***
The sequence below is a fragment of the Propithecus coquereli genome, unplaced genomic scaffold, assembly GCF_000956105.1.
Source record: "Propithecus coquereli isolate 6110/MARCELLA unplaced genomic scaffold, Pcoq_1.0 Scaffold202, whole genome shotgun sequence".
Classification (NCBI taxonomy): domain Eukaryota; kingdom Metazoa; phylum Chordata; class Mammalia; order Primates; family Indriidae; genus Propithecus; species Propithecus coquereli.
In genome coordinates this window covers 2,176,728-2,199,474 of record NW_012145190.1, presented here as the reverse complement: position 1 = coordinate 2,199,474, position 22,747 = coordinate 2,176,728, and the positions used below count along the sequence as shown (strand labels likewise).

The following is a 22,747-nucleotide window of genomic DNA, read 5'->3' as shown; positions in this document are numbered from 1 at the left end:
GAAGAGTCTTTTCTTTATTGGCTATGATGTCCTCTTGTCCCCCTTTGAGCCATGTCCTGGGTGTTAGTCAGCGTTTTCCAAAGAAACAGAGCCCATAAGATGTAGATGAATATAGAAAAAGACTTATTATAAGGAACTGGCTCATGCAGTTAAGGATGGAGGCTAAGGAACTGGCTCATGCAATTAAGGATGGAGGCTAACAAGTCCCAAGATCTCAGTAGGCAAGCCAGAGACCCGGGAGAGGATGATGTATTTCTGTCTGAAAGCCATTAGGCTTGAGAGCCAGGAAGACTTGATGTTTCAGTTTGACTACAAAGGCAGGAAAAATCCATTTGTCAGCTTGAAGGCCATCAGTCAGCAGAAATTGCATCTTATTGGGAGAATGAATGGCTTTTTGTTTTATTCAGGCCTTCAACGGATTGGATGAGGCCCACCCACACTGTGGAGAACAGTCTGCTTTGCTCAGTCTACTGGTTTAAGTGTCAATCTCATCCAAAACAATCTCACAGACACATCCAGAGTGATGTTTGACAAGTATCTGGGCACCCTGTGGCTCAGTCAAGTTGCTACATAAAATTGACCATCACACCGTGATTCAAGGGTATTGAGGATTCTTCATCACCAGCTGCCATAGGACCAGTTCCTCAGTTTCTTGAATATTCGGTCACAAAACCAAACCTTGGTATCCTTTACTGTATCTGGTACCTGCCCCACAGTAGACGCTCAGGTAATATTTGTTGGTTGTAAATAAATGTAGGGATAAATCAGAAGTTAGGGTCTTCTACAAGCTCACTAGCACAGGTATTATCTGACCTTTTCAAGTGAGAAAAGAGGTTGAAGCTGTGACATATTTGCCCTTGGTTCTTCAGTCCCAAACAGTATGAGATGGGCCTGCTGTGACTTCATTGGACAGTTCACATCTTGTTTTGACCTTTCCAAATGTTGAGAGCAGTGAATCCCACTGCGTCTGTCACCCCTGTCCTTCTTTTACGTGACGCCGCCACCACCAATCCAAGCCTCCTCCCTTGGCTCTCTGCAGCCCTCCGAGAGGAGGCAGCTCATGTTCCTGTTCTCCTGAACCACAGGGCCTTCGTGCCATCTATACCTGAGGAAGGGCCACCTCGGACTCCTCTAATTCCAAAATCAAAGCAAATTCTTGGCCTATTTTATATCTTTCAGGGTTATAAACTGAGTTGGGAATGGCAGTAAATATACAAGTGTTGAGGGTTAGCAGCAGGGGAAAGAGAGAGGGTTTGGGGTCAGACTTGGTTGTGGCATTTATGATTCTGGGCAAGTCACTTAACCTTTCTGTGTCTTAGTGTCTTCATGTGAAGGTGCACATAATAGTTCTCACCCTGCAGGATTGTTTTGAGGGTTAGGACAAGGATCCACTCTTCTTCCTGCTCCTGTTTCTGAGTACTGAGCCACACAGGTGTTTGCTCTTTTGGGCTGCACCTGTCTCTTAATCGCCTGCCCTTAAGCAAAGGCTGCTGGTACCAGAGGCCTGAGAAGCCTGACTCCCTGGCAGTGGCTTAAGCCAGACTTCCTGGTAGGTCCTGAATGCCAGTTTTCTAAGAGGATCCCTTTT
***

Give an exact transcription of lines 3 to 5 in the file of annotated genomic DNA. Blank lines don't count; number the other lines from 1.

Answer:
Classification (NCBI taxonomy): domain Eukaryota; kingdom Metazoa; phylum Chordata; class Mammalia; order Primates; family Indriidae; genus Propithecus; species Propithecus coquereli.
In genome coordinates this window covers 2,176,728-2,199,474 of record NW_012145190.1, presented here as the reverse complement: position 1 = coordinate 2,199,474, position 22,747 = coordinate 2,176,728, and the positions used below count along the sequence as shown (strand labels likewise).

The following is a 22,747-nucleotide window of genomic DNA, read 5'->3' as shown; positions in this document are numbered from 1 at the left end: